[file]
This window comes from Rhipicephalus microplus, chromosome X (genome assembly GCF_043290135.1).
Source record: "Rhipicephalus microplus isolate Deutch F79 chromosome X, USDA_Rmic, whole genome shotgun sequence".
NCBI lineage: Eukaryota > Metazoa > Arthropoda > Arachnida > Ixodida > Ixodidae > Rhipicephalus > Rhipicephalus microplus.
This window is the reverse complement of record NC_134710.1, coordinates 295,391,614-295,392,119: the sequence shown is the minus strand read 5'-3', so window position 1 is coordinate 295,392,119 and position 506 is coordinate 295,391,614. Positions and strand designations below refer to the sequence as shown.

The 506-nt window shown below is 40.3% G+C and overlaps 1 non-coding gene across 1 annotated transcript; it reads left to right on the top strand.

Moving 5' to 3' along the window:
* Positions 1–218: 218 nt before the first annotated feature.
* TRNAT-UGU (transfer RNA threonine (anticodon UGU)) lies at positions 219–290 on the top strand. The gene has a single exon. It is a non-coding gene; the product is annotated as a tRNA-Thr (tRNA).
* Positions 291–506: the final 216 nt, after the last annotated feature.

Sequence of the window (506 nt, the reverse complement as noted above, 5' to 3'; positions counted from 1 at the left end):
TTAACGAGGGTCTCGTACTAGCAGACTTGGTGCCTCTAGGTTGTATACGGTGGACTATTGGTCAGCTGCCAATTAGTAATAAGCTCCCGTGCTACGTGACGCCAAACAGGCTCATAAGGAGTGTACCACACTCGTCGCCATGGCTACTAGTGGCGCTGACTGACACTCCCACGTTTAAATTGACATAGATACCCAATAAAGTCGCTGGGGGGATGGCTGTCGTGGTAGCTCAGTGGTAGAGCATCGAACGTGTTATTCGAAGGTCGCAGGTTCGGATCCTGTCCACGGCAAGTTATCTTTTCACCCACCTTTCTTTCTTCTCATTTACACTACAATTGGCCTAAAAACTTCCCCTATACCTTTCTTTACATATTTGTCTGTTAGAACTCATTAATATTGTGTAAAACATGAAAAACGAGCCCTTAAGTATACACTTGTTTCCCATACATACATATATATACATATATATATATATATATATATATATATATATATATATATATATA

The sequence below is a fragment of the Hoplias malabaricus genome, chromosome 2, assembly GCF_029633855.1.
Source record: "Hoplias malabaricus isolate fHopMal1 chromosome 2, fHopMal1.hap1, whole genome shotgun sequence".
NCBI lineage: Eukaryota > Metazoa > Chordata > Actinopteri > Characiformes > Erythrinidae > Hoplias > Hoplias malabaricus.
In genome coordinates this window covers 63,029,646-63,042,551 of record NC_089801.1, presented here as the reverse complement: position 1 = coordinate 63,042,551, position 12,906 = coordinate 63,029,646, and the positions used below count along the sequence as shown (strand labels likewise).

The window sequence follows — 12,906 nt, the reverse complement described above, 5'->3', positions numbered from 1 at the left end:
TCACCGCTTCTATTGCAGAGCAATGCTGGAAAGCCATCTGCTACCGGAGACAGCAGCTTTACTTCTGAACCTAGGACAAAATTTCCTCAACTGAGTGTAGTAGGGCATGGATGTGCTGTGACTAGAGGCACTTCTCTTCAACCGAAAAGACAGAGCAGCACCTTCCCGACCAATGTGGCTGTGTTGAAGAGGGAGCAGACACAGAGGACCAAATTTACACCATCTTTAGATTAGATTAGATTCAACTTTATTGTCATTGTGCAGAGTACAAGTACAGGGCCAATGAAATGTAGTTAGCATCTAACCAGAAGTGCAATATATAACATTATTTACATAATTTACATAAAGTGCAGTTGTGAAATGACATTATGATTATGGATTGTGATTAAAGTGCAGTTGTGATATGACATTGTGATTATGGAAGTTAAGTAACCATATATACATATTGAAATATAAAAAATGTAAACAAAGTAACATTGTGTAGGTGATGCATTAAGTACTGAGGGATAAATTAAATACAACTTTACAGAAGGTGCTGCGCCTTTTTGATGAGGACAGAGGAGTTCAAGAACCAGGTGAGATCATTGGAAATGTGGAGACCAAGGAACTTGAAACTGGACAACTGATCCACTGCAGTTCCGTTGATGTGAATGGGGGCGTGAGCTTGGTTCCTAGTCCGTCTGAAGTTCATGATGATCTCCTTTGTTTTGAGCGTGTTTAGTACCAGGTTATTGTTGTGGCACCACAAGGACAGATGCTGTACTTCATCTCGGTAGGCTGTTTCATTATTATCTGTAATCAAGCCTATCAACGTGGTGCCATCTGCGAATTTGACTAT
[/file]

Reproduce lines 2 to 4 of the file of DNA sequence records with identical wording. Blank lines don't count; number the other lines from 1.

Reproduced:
Source record: "Rhipicephalus microplus isolate Deutch F79 chromosome X, USDA_Rmic, whole genome shotgun sequence".
NCBI lineage: Eukaryota > Metazoa > Arthropoda > Arachnida > Ixodida > Ixodidae > Rhipicephalus > Rhipicephalus microplus.
This window is the reverse complement of record NC_134710.1, coordinates 295,391,614-295,392,119: the sequence shown is the minus strand read 5'-3', so window position 1 is coordinate 295,392,119 and position 506 is coordinate 295,391,614. Positions and strand designations below refer to the sequence as shown.